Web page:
Above, this lovely title card depicting Mary’s college, painted by Ferdinand Pinney Earle, is nearly an exact represenation of the former Milspaugh Hall at the Los Angeles State Normal School, appearing here (right) in Buster Keaton’s 1927 feature comedy College. Located at Monroe Street and Vermont Avenue, the school was designated in 1919 as the Southern California Branch of the University of California (UCLA), before becoming Los Angeles Junior College in 1929 when the Westwood campus of UCLA opened. Still at the same site, the school is known today as Los Angeles City College.
Mary and her love interest (benefactor) played by Mahlon Hamilton share a quiet moment beside the rock pool at Malibu State Park, then known as Crags Country Club. Exterior filming locations expert Mike Malone, a retired national park ranger who leads fascinating tours and lectures about movies filmed in the Santa Monica Mountains and Paramount Ranch, confirmed the site (see matching red circle detail). The pool appeared in Buster Keaton’s The Paleface (1921) and decades later for scenes from The Planet of the Apes (1968). Color photo Mike Malone.
Click to rotate – 360° view above – when visiting the rock pool today people seem to leave behind their three-piece suits and floor length dresses.
Click to enlarge – above, a wide view of the once famous Busch Sunken Gardens in Pasadena. Huntington Digital Library. Mary filmed here at least twice, including her graduation scenes from Daddy-Long-Legs.
Mary’s graduation procession strolled along these curved paths at the Busch gardens, paired with a matching 1912 view. Mary had previously filmed many scenes here for Stella Maris as well. Millionaire beer brewer Adolphus Busch built the massive gardens in 1904. The park closed in 1938 and was sub-divided into numerous home sites. Pasadena Public Library.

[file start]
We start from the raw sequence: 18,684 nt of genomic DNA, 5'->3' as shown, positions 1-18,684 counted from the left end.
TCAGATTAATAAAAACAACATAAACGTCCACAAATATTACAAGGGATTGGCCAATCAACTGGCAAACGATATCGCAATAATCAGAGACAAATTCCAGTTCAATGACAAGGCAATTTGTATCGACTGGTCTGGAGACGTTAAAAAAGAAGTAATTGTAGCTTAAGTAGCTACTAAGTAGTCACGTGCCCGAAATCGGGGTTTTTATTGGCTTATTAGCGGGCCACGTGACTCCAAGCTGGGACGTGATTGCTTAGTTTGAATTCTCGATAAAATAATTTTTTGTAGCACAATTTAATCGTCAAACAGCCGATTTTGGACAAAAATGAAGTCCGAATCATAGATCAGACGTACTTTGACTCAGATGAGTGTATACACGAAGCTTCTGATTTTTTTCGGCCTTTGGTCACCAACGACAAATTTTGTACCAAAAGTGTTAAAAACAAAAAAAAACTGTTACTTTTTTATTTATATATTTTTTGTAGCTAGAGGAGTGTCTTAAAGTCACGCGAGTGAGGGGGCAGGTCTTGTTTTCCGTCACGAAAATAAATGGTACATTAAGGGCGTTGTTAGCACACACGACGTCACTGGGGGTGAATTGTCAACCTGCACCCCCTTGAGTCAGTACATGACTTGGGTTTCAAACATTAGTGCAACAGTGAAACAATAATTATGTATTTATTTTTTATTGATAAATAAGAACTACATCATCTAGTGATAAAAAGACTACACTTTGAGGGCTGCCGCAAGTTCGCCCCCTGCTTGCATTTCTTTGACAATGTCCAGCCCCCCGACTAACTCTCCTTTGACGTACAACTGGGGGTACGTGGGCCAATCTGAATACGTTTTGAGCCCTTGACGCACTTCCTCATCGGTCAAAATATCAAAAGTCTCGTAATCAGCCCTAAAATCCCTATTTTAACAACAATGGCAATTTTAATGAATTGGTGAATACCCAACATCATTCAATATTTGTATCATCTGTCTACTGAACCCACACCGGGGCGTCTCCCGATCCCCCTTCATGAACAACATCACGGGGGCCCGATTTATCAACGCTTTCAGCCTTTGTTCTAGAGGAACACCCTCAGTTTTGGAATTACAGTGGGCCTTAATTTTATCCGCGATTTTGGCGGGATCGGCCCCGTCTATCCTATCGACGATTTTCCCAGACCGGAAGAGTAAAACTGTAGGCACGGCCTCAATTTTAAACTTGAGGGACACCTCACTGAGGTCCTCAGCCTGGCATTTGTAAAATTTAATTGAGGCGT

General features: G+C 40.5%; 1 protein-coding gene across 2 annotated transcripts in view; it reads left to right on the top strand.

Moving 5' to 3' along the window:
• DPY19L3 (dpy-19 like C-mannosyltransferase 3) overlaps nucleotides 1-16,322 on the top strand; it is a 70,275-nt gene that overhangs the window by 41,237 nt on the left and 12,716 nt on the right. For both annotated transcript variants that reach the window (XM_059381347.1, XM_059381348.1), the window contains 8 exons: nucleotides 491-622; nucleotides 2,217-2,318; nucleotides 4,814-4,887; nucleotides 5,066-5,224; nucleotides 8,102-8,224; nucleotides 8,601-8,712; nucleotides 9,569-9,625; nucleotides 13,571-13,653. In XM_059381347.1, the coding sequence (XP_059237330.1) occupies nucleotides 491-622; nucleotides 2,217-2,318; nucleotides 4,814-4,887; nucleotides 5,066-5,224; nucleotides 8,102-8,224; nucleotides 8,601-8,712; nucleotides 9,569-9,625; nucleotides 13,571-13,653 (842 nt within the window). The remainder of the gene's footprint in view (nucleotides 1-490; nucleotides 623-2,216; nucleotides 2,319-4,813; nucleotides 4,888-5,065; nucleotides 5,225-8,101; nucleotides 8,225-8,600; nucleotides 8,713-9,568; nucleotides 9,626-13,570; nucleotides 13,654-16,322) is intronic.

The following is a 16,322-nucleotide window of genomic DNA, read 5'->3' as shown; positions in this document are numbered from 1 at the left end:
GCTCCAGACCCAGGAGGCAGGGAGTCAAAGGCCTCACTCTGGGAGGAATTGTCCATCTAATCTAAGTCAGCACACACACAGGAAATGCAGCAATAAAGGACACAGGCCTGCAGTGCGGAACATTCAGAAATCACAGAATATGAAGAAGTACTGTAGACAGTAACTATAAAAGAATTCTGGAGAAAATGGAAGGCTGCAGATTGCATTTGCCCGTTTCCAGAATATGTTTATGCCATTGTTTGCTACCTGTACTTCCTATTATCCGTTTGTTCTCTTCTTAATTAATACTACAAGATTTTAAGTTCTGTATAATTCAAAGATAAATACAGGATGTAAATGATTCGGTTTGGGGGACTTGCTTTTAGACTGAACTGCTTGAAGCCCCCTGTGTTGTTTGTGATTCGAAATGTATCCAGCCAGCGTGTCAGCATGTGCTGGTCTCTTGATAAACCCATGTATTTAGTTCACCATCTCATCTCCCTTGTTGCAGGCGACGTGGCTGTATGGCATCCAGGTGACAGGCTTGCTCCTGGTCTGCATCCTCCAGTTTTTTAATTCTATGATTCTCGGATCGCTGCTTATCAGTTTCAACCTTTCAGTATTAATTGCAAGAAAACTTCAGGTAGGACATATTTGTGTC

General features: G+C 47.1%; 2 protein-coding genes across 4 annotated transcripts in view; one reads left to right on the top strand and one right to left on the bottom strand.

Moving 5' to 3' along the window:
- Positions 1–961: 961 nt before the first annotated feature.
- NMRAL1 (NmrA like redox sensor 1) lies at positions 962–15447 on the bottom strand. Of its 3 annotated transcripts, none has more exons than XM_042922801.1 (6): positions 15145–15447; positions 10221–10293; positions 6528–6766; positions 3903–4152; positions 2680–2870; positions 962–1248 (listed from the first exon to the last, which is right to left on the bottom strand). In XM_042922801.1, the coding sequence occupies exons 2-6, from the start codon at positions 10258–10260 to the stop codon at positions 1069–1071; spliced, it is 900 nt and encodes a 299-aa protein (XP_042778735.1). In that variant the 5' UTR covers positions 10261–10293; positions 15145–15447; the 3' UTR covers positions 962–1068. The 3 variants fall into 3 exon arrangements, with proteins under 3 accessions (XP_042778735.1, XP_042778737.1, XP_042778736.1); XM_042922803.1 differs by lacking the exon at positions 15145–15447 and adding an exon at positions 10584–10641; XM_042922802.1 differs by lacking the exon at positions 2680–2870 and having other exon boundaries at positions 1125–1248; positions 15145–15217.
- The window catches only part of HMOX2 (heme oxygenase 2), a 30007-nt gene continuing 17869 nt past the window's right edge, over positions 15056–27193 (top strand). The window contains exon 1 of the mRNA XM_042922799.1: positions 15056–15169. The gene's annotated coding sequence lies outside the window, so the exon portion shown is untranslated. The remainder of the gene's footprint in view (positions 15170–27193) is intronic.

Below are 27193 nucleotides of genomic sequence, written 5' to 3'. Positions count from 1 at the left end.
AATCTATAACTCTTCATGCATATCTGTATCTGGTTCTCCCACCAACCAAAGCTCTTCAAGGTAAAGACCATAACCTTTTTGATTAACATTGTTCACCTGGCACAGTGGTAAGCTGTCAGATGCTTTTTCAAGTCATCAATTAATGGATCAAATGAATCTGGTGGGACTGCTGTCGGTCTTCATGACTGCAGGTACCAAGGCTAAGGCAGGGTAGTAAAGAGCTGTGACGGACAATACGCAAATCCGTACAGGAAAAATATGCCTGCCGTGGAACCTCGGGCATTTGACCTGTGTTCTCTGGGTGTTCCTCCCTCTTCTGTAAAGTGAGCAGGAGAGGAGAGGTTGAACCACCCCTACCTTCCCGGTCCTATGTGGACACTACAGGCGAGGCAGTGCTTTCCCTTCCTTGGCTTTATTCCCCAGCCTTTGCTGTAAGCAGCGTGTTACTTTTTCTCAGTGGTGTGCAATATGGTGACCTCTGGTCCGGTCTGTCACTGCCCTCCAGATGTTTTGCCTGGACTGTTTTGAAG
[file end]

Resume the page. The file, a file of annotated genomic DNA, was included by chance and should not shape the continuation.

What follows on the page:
Above, the closing scene from Stella Maris, with Conway Tearle and Mary beside the Busch gardens mill house. Known as “the Old Mill,” it still stands in Pasadena, part of a private residence. California State Library.
Now a wealthy and successful author, Mary boldly decides to confront her benefactor for the first time. She arrives at his home to repay him in full, and to confide in him that she has met a man she truly loves. All ends well when she discovers her true love and her benefactor are one and the same man.
Above, the benefactor’s home was portrayed by the Stearns residence, still standing at 27 St. James Park. Residential historian Duncan Maginnis, who discovered the Lucerne home above, provides a full history of the Stearns home and its environs at this post HERE.
Similar views as Mary exits the cab in front of the Stearns home, the iron fence and brick details still match.
Above, the view east from the cab also reveals at back a giant light post that once stood in the intersection of St. James Park and St. James Place. The small, secluded neighborhood was a popular filming site, appearing in several early comedy shorts. Also looking east (upper right above), the light post appears behind Harold Lloyd attempting suicide-by-automobile early in Haunted Spooks (1920). Looking west lower right above, towards the Stearns house to the far right, the back of the light post appears in Snub Pollard’s Where Am I? (1923).
Site of the happy ending, the benefactor’s home at 27 St. James Park.